Public Health officials gave county residents a strong warning ahead of the holiday season, highly concerned that visits and traveling will lead to a surge in cases of coronavirus this winter. “This year has to be different. Avoid travel,” said Dr. Henning Ansorg, the county’s Health Officer, discussing a “nightmare scenario” that could unfold.
“More than 90 percent of all the people in Santa Barbara County are still susceptible and at risk of catching the virus,” Ansorg said on Friday during a county press conference. Hotspots of disease around the United States could lead to a worst-case scenario if people visiting those areas became infected, brought it back home with them, and then spread it further. “That’s how a virus creates huge pandemics,” Ansorg said.
To keep that from happening, Ansorg emphasized that customary family visits and crowded gatherings should be avoided this year in order “to protect ourselves and our loved ones.” The means of protection were already known, Ansorg added, saying firmly: “Keep at a distance, avoid gatherings, avoid travel, wear a mask, and wash your hands frequently.”
What they knew about the coronavirus is that it spread easily from person to person and remained suspended in the air, Ansorg said. The virus could travel farther than six feet and still be contagious. In addition to most people in the county still being susceptible to COVID-19, Ansorg said the vast majority of new infections came from people who did not know they were contagious. “About 8 percent of these contagious individuals function as so-called super-spreaders,” Ansorg explained, “who cause about 60 percent of all new infections. There is no way to know if a person who is physically close to you might be infected or a super-spreader.”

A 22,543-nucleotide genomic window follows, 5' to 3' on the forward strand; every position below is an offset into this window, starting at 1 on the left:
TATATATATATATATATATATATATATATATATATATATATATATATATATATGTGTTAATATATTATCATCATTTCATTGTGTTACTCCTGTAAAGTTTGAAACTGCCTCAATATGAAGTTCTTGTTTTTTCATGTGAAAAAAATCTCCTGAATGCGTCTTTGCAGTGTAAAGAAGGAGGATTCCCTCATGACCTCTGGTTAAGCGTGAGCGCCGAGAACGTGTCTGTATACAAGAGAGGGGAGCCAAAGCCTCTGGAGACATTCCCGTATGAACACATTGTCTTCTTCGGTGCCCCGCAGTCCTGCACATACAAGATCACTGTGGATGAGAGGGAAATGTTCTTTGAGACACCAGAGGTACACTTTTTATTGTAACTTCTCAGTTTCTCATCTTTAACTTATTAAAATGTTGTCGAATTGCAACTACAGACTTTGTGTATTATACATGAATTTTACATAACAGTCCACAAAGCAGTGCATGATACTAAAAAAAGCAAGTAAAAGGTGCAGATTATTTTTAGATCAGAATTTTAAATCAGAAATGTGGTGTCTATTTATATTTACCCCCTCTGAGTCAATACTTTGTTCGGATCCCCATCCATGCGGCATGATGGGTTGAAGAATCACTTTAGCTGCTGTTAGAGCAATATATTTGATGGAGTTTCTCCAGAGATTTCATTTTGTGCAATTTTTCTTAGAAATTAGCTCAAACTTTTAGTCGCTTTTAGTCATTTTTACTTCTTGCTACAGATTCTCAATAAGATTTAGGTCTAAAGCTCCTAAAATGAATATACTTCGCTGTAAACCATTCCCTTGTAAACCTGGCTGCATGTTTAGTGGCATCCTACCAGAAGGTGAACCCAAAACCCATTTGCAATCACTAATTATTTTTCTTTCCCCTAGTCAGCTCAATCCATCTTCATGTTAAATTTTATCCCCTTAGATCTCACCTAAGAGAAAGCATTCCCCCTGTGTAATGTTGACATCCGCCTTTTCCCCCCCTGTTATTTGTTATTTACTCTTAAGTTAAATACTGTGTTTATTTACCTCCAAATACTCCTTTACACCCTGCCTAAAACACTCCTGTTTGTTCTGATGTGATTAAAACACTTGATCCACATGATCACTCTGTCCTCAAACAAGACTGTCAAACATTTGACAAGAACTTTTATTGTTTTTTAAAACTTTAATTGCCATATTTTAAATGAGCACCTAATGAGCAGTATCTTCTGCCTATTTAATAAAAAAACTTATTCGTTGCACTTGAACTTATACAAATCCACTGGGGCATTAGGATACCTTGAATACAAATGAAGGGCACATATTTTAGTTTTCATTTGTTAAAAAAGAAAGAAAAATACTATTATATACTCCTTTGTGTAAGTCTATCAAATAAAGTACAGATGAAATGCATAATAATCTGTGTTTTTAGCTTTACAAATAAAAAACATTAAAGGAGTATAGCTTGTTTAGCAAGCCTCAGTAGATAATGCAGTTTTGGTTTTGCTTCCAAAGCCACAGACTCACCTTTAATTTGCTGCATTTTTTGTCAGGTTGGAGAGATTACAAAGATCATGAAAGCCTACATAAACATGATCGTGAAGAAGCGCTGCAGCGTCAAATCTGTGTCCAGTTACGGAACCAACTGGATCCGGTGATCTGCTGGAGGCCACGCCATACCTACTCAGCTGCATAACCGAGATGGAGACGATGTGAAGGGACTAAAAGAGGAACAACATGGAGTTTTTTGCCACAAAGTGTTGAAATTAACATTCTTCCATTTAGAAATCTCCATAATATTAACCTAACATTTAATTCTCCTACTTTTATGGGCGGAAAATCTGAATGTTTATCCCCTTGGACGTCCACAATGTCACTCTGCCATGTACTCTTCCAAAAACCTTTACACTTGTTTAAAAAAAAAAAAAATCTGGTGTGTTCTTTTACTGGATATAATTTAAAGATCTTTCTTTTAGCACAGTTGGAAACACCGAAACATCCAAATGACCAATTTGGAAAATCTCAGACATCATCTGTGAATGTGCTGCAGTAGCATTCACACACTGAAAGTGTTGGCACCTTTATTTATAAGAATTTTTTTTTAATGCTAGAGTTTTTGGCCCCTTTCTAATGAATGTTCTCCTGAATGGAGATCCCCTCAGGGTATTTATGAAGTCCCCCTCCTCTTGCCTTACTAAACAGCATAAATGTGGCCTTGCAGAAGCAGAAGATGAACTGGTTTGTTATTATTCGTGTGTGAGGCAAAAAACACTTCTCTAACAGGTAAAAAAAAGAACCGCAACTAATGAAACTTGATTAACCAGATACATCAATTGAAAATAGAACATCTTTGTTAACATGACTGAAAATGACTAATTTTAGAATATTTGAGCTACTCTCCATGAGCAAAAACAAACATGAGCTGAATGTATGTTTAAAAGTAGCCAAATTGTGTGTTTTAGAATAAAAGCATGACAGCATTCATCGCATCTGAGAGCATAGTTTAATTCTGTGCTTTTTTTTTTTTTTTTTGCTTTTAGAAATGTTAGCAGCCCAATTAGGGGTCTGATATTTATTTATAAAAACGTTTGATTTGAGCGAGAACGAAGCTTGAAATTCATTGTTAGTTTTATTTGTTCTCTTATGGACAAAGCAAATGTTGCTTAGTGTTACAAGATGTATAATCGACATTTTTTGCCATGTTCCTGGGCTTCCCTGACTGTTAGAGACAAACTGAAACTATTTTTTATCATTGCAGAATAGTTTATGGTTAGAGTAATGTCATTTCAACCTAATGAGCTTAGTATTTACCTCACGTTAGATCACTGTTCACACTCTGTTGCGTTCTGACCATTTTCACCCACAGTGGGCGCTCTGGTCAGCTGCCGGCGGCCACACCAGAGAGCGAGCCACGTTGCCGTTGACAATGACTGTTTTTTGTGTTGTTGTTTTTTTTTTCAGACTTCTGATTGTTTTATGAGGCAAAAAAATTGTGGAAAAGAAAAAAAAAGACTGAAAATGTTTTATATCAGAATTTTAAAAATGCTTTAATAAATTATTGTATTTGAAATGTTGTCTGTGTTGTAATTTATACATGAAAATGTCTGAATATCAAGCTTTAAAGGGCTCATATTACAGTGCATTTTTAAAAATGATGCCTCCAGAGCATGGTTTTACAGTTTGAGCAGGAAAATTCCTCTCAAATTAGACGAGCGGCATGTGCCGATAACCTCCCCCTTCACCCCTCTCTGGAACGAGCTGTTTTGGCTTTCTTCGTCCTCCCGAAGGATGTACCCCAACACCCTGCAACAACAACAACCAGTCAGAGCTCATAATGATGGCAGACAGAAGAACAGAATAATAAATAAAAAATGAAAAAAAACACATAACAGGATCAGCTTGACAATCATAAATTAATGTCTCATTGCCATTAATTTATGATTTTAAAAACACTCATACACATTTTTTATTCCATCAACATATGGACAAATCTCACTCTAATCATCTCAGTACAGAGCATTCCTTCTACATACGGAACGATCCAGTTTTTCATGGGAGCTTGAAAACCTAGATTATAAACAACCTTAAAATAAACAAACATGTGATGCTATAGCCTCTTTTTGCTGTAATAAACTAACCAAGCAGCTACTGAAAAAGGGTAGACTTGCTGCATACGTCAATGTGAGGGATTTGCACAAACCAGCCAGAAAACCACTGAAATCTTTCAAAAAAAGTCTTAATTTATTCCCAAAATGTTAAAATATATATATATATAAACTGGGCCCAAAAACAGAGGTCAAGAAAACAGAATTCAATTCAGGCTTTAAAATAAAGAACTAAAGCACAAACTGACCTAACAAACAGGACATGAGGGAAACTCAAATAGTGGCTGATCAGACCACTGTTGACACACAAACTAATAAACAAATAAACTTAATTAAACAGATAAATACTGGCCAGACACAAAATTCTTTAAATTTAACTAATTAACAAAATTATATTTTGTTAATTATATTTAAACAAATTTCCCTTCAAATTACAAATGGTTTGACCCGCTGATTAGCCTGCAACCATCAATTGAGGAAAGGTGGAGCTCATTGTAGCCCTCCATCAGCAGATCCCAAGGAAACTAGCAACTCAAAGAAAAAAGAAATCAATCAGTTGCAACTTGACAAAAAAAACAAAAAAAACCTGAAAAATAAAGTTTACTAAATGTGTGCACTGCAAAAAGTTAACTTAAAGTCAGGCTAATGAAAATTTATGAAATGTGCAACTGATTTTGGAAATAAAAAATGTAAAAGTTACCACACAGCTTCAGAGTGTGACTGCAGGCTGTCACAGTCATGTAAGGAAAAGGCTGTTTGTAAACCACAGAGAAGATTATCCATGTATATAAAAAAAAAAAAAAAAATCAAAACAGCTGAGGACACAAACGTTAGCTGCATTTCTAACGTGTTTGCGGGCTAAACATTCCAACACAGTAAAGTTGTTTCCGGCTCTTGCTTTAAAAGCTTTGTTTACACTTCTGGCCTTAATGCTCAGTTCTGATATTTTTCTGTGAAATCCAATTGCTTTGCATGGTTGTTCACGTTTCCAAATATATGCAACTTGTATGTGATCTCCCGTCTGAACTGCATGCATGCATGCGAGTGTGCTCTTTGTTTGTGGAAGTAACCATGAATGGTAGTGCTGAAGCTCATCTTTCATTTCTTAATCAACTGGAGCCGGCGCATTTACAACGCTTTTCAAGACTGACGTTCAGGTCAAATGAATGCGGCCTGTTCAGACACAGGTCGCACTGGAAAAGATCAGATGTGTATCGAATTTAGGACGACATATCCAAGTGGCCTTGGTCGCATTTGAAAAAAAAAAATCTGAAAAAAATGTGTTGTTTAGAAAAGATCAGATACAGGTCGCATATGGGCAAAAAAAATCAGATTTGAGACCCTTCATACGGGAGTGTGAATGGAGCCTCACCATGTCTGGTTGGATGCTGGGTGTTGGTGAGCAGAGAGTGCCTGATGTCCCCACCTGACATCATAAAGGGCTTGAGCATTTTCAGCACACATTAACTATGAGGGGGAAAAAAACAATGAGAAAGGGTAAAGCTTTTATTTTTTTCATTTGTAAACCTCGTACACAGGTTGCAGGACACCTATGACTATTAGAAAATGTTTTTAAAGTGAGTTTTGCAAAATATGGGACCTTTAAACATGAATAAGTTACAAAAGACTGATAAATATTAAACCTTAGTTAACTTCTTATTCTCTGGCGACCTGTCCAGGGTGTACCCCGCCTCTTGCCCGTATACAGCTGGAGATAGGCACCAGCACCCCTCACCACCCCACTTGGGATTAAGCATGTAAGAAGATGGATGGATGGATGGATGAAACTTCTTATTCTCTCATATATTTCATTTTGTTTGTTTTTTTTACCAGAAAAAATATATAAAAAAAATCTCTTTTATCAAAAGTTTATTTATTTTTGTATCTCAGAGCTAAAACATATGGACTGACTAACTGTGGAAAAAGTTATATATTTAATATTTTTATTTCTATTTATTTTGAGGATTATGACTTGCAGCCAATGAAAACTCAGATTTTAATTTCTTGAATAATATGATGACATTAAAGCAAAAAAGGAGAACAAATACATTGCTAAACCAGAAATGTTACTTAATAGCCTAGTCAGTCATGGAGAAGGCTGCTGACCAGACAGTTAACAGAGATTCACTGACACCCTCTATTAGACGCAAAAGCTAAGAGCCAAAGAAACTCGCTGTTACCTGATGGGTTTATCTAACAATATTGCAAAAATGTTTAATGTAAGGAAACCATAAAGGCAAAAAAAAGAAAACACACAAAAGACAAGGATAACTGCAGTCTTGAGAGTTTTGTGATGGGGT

The plea to observe holidays differently this year extended to Halloween. Van Do-Reynoso, head of County Public Health, said, “No one should be participating in traditional trick-or-treating this year.” Among the tips she mentioned that are found at the public health website were to wear a face covering even when outdoors, stay six feet from other people, and make a plan ahead of time on how to distribute candy safely.
Although Do-Reynoso said she was concerned about all parts of the county, Isla Vista’s traditional Halloween ragers were an obvious issue. She said Public Health would bring a set of pop-up testing clinics to I.V. before and after Halloween, during the afternoon on October 23 and 24 and November 6 and 7. To register for an appointment, go here.
In a year that may come to be remembered simply as The Pandemic, Do-Reynoso announced a ray of positive news. Dr. Ansorg received the Physician of the Year award from the Central Coast Medical Society — well deserved, she said, “for his wonderful sense of humor that helps keep the team grounded and diffuses intense moments during our response efforts.”
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